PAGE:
Dealing With A Quick-Tempered Spouse In marriage, passionate nature shouldn’t include one-sided outbursts. Use these tips to deal with a quick-tempered spouse. BY DR. NOELLE NELSON
You should never be fearful in your marriage. Address hot-tempered outbursts from your spouse.
“ It is not acceptable for you to live in an atmosphere of fear. It will ruin your marriage.”
A husband gets angry and yells: his wife cowers. A wife gets angry and yells: her husband leaves.
These are common outcomes when a spouse flies off the handle, especially when the anger is a one-sided outburst, having nothing to do with a fight. It doesn’t matter which spouse is expressing their upset with anger, anger frightens the other.
Dealing with anger is a challenge! It is inevitable in a relationship as close and intimate as a marriage, for in marriage we tend to let our hair down, to be less inhibited than we would be with say, a co-worker or out in public.
Anne’s husband, for example, was fundamentally a good man. He was basically honest, reliable, trustworthy, responsive, responsible, appreciative of other people, and caring. He had none of the hallmarks of an abusive individual. He did, however, have a quick temper. He would flare up at minor annoyances and yell. He got away with it because he attributed his explosions to his passionate nature, and others accepted this characterization. His temper took its toll on Anne, however, as she became "a little mouse of a woman."
Should you find yourself in a relationship with an otherwise good but quick-tempered person, here are guidelines for how to deal with their angry outbursts.
How to Handle Outbursts
When you first witness an outburst, wait until the two of you are in a calm mood and then ask your spouse in a matter-of-fact, neutral tone what hurt or bothered them to set your spouse off. If, indeed, it’s something that might disturb anybody, let your partner know that you understand that what happened annoyed them, but that their anger is frightening, and that this behavior is not healthy for either of you, and certainly not conducive to the wellbeing of your marriage.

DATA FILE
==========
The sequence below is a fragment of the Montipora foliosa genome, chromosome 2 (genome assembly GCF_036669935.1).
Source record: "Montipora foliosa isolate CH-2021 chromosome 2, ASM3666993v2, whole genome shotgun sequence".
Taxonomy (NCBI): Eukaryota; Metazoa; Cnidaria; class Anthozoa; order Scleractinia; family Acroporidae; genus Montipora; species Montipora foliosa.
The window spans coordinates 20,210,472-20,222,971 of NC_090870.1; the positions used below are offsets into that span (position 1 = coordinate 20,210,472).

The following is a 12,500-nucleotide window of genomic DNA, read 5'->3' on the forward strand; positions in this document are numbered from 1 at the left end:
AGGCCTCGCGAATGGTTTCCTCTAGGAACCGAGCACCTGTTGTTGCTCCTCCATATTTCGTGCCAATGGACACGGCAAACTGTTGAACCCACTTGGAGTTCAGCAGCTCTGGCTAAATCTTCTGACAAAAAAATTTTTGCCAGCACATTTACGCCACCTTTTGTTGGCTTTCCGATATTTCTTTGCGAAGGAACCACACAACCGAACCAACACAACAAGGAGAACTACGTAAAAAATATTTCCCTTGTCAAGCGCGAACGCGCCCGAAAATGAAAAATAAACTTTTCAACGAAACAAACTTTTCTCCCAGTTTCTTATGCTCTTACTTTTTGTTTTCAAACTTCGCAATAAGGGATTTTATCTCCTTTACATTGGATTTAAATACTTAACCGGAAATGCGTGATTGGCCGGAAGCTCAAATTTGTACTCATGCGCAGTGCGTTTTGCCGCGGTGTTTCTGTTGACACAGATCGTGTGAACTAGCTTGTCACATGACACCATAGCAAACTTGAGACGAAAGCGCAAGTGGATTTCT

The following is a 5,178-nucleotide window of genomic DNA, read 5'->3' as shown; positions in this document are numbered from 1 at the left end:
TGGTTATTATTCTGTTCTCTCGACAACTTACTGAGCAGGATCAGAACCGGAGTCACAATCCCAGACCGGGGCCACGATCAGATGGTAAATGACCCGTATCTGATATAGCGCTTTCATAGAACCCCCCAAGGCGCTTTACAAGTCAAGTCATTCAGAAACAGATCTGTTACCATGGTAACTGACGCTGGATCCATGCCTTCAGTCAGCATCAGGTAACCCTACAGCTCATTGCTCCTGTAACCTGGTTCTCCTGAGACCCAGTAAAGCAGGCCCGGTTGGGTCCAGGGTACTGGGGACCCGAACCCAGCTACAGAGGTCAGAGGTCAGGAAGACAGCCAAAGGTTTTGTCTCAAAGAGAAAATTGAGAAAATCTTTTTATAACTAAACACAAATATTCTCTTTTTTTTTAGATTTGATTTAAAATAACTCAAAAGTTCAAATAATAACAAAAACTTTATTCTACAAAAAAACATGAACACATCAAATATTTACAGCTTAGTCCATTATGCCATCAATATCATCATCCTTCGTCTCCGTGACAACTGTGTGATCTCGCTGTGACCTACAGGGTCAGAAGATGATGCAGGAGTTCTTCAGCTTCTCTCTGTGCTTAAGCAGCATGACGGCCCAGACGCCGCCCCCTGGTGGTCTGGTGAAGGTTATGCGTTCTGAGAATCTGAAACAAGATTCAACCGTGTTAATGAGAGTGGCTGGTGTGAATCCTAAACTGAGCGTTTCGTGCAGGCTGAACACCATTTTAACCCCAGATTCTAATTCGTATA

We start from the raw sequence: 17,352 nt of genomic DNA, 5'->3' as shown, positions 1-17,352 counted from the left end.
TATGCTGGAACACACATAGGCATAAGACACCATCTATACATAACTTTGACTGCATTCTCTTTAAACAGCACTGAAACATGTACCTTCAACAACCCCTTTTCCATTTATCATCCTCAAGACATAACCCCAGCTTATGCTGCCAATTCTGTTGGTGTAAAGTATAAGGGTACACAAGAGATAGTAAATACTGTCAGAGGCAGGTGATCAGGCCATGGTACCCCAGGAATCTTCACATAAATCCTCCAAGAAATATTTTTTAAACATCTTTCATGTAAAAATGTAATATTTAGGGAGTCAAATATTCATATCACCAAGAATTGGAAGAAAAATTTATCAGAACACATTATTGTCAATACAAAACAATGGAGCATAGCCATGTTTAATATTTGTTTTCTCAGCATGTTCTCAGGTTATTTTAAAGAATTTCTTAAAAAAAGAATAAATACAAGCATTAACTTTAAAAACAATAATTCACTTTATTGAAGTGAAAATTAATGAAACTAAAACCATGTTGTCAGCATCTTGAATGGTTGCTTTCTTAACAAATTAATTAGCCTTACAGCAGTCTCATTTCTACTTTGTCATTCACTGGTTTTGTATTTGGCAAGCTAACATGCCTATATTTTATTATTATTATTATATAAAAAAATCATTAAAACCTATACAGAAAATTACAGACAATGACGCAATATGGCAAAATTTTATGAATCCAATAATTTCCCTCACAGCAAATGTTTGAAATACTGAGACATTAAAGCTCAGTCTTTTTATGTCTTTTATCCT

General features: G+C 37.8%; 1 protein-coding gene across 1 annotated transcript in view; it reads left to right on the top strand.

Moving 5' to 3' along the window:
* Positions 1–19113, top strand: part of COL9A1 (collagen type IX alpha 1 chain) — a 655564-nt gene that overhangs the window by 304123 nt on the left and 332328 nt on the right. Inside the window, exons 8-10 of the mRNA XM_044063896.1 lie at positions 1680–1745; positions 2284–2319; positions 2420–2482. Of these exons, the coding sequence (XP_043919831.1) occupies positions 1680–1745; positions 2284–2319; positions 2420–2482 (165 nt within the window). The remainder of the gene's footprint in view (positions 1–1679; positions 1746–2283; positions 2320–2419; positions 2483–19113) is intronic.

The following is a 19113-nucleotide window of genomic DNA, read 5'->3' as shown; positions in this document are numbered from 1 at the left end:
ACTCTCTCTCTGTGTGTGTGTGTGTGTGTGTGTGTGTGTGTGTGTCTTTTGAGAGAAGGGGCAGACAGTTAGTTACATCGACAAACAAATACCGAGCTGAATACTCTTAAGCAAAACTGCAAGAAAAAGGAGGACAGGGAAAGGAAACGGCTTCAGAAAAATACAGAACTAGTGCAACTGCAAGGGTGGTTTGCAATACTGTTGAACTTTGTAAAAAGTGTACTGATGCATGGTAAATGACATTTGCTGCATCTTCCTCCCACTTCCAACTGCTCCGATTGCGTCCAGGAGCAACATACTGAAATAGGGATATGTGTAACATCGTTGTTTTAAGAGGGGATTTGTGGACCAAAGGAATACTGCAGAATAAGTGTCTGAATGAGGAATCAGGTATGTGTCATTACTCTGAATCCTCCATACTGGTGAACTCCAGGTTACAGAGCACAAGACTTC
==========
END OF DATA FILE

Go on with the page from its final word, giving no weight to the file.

If your spouse can hear you and is willing to accept responsibility for their temper, you can the move on to the next step: develop a "time-out" signal for each other, like the time-out sign used in sports, to cut short any outbursts. Agree with your husband or wife that when you make that sign, everything has to stop, right then. Once you’ve made the time-out sign, calmly let your spouse know that you need to take a break, and that you’re going to take a walk or a bath, or just go into another room—whatever works for you.
If, however, what set your beloved off is not understandable to you, or if he or she does not take responsibility for their anger, it’s imperative to get professional help as soon as possible. Similarly, if your spouse cannot deal appropriately with their outbursts despite both of your best efforts, you should seek help. It is not acceptable for you to live in an atmosphere of fear. It will ruin your marriage.
Noelle C. Nelson, Ph.D., is a relationship expert, popular speaker in the U.S. and abroad, and author of nine best-selling books, including "Your Man is Wonderful" and "Dangerous Relationships." Dr. Nelson focuses on how we can all enjoy happy, fulfilling lives while accomplishing great things in love, at home and at work, as we appreciate ourselves, our world and all others. For more, visit www.noellenelson.com and follow her on Twitter @DrNoelleNelson.